Sorry, typo city: deep breath -- hold it -- exhale...

Posted by: Shelley aka Bb on September 6, 2002 03:07 PM

OK, this is an excellent example of how RDF can be simplified. But it still contains what would appear to the uninitiated developer to be redundant data (the URL is duplicated in rdf:Description and link). What does this duplication allow you to do that justifies its existence? What features does this make possible that would otherwise be impossible with a simpler syntax?

Posted by: Mark Pilgrim on September 6, 2002 03:31 PM

The rdf:about in the rdf:Description (and in 1.0's ) is the "permanent identifier" of the item (like ), whereas the can change over time.

Posted by: Ken MacLeod on September 6, 2002 03:43 PM

Sorry to keep harping back to the relational data model, but this is a similar effort went through this same pain years ago, and we can see the benefit today.

Think of the rdf:about value as the identifier for a table. As Ken said, this never changes. Now I use the URL of the file as the URI for the rdf:about, but I didn't have to. And if I were to move the file, I would change the link, but I wouldn't change the URI -- that's my contract with systems that consume this RSS that this identifier will always represent this resource regardless of the resource's true location, or status.

Absolutely essential for the use of RDF/RSS if one wants to persist the data to a store (such as ThreadNeedle if I didn't hit other problems with its implementation.)

This is a long winded answer to what Ken said.

Posted by: Shelley aka Bb on September 6, 2002 04:10 PM

One issue: RSS 1.0 defines "item" as a class, but you're using it as a property. That means RDF parsers that understand RSS 1.0 (as opposed to XML-based RSS parsers) will probably be confused.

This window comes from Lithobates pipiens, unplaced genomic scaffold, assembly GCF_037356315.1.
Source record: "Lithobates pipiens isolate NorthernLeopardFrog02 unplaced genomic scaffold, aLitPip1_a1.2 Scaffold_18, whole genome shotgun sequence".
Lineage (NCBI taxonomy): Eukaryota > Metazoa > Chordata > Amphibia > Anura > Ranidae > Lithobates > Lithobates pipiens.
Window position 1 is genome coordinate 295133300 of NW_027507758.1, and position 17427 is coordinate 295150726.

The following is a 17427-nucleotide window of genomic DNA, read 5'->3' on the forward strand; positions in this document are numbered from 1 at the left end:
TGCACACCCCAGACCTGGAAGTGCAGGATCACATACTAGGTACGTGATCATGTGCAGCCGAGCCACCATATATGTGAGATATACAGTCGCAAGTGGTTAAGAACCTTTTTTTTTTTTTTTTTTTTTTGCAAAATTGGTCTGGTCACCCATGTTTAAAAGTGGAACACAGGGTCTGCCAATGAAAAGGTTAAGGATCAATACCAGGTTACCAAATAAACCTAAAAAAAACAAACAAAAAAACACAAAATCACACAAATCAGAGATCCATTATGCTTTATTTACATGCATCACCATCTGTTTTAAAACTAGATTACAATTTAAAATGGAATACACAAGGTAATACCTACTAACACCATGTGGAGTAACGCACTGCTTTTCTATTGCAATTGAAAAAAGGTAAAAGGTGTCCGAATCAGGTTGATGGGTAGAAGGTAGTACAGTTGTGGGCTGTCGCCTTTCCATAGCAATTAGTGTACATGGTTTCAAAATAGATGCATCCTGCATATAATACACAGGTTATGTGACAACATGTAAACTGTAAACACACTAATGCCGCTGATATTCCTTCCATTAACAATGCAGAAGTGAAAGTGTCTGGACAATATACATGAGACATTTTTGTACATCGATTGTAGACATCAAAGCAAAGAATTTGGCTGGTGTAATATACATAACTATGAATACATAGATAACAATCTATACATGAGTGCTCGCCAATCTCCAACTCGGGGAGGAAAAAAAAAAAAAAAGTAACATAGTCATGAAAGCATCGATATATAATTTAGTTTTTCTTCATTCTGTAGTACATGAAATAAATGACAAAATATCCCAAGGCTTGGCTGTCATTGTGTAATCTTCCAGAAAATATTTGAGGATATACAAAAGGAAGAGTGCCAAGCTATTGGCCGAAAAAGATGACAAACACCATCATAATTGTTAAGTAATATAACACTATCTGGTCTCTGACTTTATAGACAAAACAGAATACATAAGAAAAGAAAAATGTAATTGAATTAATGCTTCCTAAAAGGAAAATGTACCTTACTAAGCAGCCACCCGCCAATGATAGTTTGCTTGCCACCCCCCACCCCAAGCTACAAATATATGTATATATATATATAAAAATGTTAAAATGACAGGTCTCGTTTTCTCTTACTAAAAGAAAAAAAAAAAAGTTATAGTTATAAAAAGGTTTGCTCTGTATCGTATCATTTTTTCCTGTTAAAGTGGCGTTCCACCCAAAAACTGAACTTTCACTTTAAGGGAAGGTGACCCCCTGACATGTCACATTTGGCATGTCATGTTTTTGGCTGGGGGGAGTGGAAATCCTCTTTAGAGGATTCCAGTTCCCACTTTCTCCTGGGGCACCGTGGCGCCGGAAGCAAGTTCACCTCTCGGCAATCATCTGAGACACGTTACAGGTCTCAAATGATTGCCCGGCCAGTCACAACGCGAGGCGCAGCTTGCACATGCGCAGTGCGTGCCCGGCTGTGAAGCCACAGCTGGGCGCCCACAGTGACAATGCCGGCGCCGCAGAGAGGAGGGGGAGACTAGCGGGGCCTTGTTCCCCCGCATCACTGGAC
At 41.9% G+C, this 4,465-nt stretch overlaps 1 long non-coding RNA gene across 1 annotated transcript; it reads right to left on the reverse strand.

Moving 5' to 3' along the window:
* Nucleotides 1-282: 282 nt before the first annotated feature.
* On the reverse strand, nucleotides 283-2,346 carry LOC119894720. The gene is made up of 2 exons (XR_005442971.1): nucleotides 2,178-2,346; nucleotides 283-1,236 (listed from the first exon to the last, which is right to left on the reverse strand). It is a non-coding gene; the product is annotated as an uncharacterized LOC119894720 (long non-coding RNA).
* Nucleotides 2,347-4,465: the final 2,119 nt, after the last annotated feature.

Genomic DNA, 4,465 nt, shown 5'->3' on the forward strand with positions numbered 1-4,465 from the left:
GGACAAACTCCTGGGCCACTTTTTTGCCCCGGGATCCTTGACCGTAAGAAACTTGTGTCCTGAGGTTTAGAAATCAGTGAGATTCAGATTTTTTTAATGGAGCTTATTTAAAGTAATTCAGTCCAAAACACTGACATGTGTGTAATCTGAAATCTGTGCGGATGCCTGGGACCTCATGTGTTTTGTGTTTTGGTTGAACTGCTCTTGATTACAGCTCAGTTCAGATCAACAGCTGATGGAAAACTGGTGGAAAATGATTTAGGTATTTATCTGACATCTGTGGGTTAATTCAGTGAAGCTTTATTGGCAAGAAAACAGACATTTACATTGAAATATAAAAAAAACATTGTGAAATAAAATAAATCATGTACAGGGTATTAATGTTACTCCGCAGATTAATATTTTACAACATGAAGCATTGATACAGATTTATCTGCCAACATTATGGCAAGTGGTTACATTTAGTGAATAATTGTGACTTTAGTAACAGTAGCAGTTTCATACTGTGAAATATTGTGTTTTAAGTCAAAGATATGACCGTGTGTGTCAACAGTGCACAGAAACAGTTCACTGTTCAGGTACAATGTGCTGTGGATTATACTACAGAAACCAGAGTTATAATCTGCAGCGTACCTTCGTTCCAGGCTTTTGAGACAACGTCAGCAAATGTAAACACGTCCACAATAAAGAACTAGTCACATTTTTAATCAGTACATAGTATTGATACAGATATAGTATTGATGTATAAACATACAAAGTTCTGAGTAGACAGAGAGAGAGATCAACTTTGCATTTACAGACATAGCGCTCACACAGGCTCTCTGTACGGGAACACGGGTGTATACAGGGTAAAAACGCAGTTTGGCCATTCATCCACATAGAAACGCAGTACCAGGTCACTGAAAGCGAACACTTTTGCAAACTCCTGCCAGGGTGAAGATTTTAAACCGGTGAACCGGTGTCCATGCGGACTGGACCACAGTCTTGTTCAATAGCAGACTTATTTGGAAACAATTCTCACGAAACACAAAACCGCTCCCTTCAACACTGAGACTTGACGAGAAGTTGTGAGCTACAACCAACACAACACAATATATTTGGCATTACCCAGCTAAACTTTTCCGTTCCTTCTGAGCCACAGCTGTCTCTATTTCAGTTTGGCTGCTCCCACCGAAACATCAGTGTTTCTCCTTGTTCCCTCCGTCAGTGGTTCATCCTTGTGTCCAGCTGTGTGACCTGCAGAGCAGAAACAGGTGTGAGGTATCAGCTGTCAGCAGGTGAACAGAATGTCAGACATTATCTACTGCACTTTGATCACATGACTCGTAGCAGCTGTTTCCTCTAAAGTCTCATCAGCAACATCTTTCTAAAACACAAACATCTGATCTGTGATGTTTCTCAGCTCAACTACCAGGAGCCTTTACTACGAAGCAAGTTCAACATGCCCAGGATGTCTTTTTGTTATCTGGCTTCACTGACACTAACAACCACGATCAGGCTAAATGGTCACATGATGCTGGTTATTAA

RDF tools will also not see an explicit ordering for items. I suppose that's okay from an application perspective if items are dated and we want a chronological order.

How about this sytax? (I'm using parentheses for angle brackes, because I don't know how this board handles markup)

(item rdf:about="...")
(item rdf:about="...")

This is valid RSS 1.0, and all a RSS 0.9x parser would have to do is ignore the items, rdf:Seq, and rdf:li elements.

Posted by: Dave Menendez on September 6, 2002 04:17 PM

Mark: Technically speaking, you don't need the rdf:about attributes in the item element, but including them makes life easier for generic RDF processors.

In RDF, the rdf:about attribute is used to indicate the URI associated with a resource. Resources do not need to be identified by URI, but there is no general way to refer to them without one.

Again, I'm using parentheses instead of angle brackets.

If I write:

(link http://example.org/51(/link)

I am saying "an item with a link of http://example.org/51'" Note that the value of link would be interpreted as a string, not a URI.

Whereas, if I write this:

(item rdf:about="http://example.org/51")

I am saying "the item http://example.org/51". Note the use of the definite article there: "the item", not "an item". A generic RDF processor seeing two items with the same value for link has to assume they're two different items.